Jordan has made major progress over the 15-year period of its IMF program involvement—it has achieved macroeconomic stability, restored external viability, and transformed the structure of its economy. However, fiscal sustainability has only been partly achieved and will remain a challenge in the medium term. While attribution of specific final outcomes is not possible, the report is of the view that IMF-supported programs did make an important contribution. Technical assistance was also crucial in this regard, and the report argues for a broader dissemination of technical assistance findings, both within the government and, as appropriate, with other interested stakeholders, recognizing that publication is ultimately the decision for the authorities. Going forward, the biggest adjustment challenge that Jordan faces is how to adjust to a projected decline from exceptional high levels of grants. This will require a more candid assessment by the IMF of the potential risks associated with this adjustment than was contained in previous staff reports. The report highlights a number of broad lessons suggested by IMF experience in Jordan as well as other lessons focusing on the IMF’s future role in Jordan.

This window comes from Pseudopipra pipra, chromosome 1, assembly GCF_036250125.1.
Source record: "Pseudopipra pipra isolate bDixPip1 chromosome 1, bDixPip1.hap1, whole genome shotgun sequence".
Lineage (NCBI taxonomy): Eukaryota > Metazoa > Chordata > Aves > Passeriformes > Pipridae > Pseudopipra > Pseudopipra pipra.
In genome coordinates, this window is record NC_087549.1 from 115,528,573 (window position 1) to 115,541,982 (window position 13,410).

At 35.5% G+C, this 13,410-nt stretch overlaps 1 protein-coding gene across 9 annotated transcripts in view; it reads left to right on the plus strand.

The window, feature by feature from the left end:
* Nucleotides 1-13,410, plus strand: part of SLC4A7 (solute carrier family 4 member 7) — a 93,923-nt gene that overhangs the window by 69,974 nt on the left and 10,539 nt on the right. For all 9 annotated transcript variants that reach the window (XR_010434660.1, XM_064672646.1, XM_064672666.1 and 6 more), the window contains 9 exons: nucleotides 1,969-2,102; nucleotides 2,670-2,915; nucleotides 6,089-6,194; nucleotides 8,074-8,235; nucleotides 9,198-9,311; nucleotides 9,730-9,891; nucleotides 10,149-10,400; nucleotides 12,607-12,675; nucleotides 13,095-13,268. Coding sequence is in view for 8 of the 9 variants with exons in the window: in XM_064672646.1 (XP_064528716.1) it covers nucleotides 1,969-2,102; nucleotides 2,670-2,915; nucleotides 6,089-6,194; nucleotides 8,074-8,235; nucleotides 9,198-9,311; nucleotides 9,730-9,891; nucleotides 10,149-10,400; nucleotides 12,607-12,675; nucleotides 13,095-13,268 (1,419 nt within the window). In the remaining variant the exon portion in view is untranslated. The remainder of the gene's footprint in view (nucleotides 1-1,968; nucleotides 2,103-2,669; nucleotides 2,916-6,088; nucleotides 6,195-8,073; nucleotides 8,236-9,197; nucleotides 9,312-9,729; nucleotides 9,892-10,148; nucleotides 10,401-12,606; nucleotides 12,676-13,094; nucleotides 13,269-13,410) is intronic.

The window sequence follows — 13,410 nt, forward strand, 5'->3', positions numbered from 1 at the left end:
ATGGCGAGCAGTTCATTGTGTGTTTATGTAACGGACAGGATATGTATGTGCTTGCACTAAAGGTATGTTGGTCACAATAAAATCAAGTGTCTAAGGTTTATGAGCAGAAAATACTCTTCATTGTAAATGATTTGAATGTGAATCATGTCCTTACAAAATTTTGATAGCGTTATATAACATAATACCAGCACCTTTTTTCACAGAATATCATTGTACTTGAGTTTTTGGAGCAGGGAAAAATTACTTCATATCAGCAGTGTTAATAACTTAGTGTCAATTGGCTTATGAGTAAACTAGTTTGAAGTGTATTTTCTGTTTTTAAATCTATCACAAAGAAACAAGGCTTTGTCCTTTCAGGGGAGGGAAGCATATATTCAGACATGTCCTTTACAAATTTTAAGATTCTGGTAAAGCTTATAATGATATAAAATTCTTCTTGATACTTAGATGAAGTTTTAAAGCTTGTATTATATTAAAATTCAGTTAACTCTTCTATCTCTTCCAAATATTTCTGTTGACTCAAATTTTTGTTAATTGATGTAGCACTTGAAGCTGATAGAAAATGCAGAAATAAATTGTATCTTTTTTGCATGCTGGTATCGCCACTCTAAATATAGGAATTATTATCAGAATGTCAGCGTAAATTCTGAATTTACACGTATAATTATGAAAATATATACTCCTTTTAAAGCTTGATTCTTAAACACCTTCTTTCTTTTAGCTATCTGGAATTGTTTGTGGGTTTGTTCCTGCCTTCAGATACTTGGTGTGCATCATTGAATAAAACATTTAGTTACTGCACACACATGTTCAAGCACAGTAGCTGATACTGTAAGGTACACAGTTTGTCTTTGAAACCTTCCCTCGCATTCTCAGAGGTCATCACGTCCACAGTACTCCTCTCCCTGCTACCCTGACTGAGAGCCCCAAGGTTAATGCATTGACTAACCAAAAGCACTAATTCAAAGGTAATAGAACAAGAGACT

Following standard practice, this volume includes, alongside the evaluation report itself, the response of IMF management and staff to the evaluation, as well as the Summing Up of the Executive Board discussion of this report. The full case study report can be found on our website at www.imf.org/ieo.
Thomas A. Bernes
Independent Evaluation Office
IMF Support to Jordan, 1989–2004
This evaluation report was prepared by a team headed by Tsidi Tsikata and including Steve Kayizzi-Mugerwa, Daouda Sembene, and Inder Sud (consultant). Chapters of the report also benefited from inputs from David Goldsbrough, Marcelo Selowsky, and Marko Skreb. Ibrahim Saif (consultant) and Marwan Kardoosh (consultant) contributed background papers. Research assistance from Patricia Yang-Yang Chen and Teresa Perez; administrative support by Arun Bhatnagar, Annette Canizares, and Maria S. Gutierrez; and editorial assistance from Ian S. McDonald and Esha Ray are gratefully acknowledged. The report was approved by Thomas A. Bernes, Director of the Independent Evaluation Office.
Abbreviations and AcronymsACC
Amman Chamber of CommerceACI
Amman Chamber of IndustryASEZ
Aqaba Special Economic ZoneCBJ
Central Bank of JordanCD
Certificate of depositCPI
Consumer price indexDoS
Department of StatisticsDSA
Debt sustainability analysisECC
Economic Consultative CouncilEFF
Extended Fund FacilityFDI
Foreign direct investmentFAD
Fiscal Affairs DepartmentFSAP
Financial Sector Assessment ProgramFSSA
Financial System Stability AssessmentGDP
Gross domestic productGNI
Gross national incomeGST
General sales taxLOI
Letter of IntentNAF
National Aid FundNDA
Net domestic assetsNGO
Net present valueODA
Official development assistanceOED